Yesterday’s News: July 6, 2012

Good News on Food Prices, While It Lasts

By JUSTIN GILLIS

July 5, 2012, 3

We’ve finally hit a run of good news about global food prices. But the agency that tracks them, the Food and Agriculture Organization of the United Nations, is warning that that it may not last.  More….

 

As Exxon Mobil Weighs Oil Bid, Afghans Move Closer to a Foreign Investment Goal

By MATTHEW ROSENBERG

Published: July 5, 2012

KABUL, Afghanistan — Afghan officials and their American backers made a small step this week toward securing the big-name Western foreign investment they have long sought for Afghanistan: Exxon Mobil is weighing a bid on a modest oil concession in the country’s north, Afghan officials and the company said Thursday.

Afghan and American officials eagerly cast Exxon Mobil’s expression of interest in the concession — six blocks of land being auctioned by the government — as a sign of confidence in Afghanistan, even though there was no guarantee that the company would actually bid.

But the Obama administration’s immediate concern is weaning Afghanistan off foreign aid.

Even if Exxon Mobil does not end up bidding for the blocks, its willingness to consider moving into Afghanistan is a rare boost for the Pentagon operation dedicated to helping Afghanistan attract investment.

The operation, known as the Task Force for Business and Stability Operations, prepared a report in 2010 that said Afghanistan had nearly a trillion dollars’ worth of untapped oil and mineral wealth.

More…

 

Our Outdated Electrical Grid: An Intolerable Situation

by John Cooper  Posted July 3, 2012

As outages stretch past four days for millions without the modern conveniences supported by electricity, let us hope that the cold hard fact of grid vulnerability is beginning to dawn on us all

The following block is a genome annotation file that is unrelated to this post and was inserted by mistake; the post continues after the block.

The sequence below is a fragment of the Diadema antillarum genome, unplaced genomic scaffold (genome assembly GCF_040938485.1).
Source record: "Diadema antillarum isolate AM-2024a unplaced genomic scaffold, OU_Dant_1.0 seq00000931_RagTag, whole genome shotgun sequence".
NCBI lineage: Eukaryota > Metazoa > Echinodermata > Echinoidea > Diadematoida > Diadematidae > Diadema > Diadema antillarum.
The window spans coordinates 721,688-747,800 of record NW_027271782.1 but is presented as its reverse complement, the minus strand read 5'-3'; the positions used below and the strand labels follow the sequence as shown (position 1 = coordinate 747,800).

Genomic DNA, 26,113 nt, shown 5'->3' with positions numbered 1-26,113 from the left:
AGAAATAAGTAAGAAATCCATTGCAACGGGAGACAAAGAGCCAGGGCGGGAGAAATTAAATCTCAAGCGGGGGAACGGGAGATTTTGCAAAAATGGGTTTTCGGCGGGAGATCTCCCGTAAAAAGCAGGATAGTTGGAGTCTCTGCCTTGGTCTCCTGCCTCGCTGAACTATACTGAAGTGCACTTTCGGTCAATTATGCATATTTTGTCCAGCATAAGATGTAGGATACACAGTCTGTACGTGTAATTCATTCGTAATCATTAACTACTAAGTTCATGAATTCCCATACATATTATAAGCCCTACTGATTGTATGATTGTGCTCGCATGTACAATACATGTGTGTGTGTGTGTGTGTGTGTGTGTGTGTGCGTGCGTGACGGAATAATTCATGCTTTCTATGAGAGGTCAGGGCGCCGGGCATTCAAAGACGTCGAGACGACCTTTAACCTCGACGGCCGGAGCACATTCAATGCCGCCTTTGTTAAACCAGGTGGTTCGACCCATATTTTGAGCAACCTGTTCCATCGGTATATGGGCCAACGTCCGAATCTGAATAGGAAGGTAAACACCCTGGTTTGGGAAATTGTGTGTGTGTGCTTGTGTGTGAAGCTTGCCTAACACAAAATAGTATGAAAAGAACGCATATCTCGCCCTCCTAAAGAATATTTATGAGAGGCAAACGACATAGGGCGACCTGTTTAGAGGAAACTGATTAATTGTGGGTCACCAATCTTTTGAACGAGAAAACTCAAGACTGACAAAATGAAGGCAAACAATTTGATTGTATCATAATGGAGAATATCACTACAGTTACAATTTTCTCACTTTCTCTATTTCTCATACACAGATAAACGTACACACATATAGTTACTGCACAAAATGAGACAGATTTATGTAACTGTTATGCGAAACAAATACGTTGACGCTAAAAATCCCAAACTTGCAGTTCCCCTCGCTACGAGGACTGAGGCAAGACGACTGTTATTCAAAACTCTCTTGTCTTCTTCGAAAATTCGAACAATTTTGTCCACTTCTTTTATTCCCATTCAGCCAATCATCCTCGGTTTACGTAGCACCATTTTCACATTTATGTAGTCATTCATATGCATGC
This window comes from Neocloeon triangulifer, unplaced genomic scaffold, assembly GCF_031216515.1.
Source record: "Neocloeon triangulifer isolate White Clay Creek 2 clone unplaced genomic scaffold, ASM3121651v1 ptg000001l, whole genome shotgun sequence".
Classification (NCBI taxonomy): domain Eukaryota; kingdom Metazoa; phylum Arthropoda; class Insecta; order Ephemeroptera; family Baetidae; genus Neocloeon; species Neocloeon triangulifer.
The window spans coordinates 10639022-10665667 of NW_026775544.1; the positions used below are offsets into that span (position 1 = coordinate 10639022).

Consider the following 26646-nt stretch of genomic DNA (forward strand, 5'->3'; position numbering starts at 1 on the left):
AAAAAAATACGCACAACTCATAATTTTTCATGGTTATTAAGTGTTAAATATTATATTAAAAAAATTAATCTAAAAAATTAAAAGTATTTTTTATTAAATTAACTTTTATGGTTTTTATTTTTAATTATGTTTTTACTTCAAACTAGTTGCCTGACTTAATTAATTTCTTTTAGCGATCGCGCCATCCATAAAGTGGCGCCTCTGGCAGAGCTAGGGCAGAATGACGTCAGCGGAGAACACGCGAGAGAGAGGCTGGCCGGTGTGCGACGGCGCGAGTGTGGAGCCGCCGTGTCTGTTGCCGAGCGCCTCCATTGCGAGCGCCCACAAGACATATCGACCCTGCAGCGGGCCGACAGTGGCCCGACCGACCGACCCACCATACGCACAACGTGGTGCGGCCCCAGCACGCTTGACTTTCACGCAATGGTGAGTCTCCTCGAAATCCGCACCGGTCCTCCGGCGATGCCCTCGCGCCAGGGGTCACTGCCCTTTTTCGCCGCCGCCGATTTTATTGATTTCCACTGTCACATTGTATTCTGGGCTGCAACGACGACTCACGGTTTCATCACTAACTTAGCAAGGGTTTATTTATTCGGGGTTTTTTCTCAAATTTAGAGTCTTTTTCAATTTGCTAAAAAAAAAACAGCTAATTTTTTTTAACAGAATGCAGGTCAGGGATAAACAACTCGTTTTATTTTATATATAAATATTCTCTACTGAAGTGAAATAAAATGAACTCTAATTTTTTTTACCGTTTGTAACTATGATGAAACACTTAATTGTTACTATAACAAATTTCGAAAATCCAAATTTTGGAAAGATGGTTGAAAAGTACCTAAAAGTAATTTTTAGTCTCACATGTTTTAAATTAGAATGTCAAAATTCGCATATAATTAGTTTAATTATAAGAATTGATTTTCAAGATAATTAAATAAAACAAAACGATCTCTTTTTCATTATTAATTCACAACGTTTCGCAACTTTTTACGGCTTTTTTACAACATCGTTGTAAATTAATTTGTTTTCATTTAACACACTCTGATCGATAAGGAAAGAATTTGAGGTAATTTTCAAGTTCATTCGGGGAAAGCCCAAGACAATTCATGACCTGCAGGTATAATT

A paradigm shift would involve a shift in focus to outage prevention or nullification, rather than outage restoration or mitigation. In contrast to the grid, the internet is inherently stable and invulnerable, because it is designed to be distributed and highly redundant. A distributed, redundant grid would feature diverse, distributed on site energy resources that co-exist with grid electricity. Back up generators that rely on stored fuel and foul the air with noise and pollution are band aids that anticipate short term outages, they do not provide for extended outages. More…

 

Could Oil’s Surge Sink Renewable Energy?

by Jeffery Styles

A new forecast of global oil production by the end of the decade attracted a fair amount of attention this week. The  from Harvard’s Kennedy School of Government, indicates that oil production could expand by about 20% by 2020 from current levels. The Wall St. Journal’s Heard on the Street  column cited this in support of the view that the influence of “peak oil” on the market has itself peaked and fallen into decline. I was particularly intrigued by a scenario suggested in MIT’s Technology Review  that this wave of new oil supplies could trigger an oil price collapse similar to the one in the mid-1980s that helped roll back the renewable energy programs that were started during the oil crises of the 1970s. More…

 

Wind Energy CO2 Emissions Reductions are Overstated

by Willem Post

Because wind energy is variable and intermittent, it requires backup by quick-ramping, open cycle gas turbine generators that ramp up when wind energy ebbs and ramp down when it surges which occurs at least 100 times per day. Such part-load-ramping operation is inefficient and requires extra fuel/kWh and emits extra CO2/kWh. The extras offset a significant part of what wind energy was meant to reduce, as proven by studies of the Irish, Texas and Colorado grid operations data. The studies are based on 1/4-hour and 1-hour grid operations data. More…

 

President’s anti-energy policy a threat to North Dakota’s oil and gas production

By: Rep. Todd Porter, INFORUM